Apple M1 devices and Apple M2 devices are now the default recommendation for many reviewers when it comes to popular laptop classes. Slim and light? Try the 13.2-inch MacBook Air. Big and powerful? Grab the 16-inch MacBook Pro. The 15-inch Ultralight is one of the few Windows PC form factors that still dominates the market.
Until, perhaps, next week. Apple announced that its 15″ MacBook Air, powered with the M2 chip will be available on shelves starting June 13th. I can’t wait to see how it feels. I’m curious about what the 15-inch MacBook Air is like. More importantly, I am excited to see what impact it will have on the 15″ lightweight space. Because I think that it could be huge.
Apple has dominated many segments of laptop sales since the introduction of the M1 processor in 2020. Apple’s chips are superior in terms of battery life and performance to Intel’s offerings for Windows computers over the last few generations. I find it difficult to recommend any other 13-inch ultraportable for productivity and office work, even though its lack of ports and webcam notch make me angry. Since their release, I have recommended the 16-inch and 14-inch MacBook Pros to video editors. There are no other workstations for creators in my Best Laptops List.
Apple hasn’t offered a large screen laptop for a long time. The hadwas Windows options in abundance. The Gram. The Microsoft Surface Laptop. The Samsung Galaxy Book. The Dell XPS 15 is available in certain models. All of these devices are portable and well-built, with many features to offer. Since the M1 chip was introduced in 2020, these are among the few Windows PCs to have maintained their position.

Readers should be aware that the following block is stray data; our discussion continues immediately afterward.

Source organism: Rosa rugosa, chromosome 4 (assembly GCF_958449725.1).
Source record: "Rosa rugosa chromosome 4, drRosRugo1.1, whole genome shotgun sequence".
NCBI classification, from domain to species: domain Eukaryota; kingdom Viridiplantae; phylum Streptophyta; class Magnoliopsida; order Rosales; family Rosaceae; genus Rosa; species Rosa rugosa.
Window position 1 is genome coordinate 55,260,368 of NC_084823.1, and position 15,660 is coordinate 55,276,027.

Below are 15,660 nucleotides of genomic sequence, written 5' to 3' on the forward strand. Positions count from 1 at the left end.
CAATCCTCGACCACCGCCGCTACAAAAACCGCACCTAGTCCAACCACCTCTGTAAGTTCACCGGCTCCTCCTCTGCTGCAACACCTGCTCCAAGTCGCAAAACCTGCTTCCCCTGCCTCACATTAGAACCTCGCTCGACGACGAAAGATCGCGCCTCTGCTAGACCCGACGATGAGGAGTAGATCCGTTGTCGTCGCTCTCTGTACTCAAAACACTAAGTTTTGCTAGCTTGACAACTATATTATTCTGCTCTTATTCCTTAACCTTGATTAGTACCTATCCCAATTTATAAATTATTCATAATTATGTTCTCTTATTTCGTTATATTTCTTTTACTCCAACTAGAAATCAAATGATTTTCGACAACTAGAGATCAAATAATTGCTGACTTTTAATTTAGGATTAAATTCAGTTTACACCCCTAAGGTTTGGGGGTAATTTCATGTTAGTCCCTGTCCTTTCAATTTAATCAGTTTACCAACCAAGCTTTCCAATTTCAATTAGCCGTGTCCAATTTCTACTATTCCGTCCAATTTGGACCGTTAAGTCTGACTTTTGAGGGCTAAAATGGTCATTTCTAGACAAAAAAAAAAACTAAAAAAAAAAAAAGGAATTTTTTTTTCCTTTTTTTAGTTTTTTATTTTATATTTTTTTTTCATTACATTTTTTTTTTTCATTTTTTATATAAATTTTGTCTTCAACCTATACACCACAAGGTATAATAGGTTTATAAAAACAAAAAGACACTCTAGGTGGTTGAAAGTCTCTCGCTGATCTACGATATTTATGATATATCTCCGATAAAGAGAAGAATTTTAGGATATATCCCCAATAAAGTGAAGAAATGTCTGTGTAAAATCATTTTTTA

The 15-inch MacBook Air, weighing 3.3 pounds, is set to change all that.
Right now, laptops with large screens are niche products. Office workers are always looking for solid, portable 14-inch or 13-inch laptops. I rarely hear anyone asking for an ultraportable 15-inch. The larger devices account for more than half the laptop market’s revenue. However, many companies (such Asus and Acer), derive a large portion of their revenues from gaming devices. In our current zeitgeist, I believe there is a general belief that a large screen means big power and smaller screens are for the rest of us.
It doesn’t need to be this way. With a large screen, you can do more, from Tweetdecking and Excel spreadsheeting to Netflixing. After all, people love huge phones. One wonders if the Air, a well-known brand, will help consumers to see the benefits of the 15-inch screen.
It is my hope, but perhaps even more important, that the giant Air will raise the overall 15-inch category. I hope that it will do for its competitors what the 13-inch Air has done to the ultraportable category. It’s important to put pressure on them. Make them sweat. Find out how to make the top line of companies stand out.
After the M1 MacBooks, we received the Dell XPS 13 Plus. This ultra-thin version, which we had seen for years, featured an OLED display, an invisible touchscreen, and an LED function bar. It was a laptop that had flaws but it could reach a new audience and revolutionize the way people view the laptop as a gadget. The PC was a way to make a statement and to be different from Apple. This could be the first 15-inch PC.
Intel’s Meteor Lake is expected to be released towards the end of the year. If Apple’s M2 performs the same in the 15″ Air as in previous MacBooks that we have tested, Windows OEMs are likely to demand more from Intel — longer battery life and more performance. I hope Meteor Lake will be competitive. The consumer will then really benefit.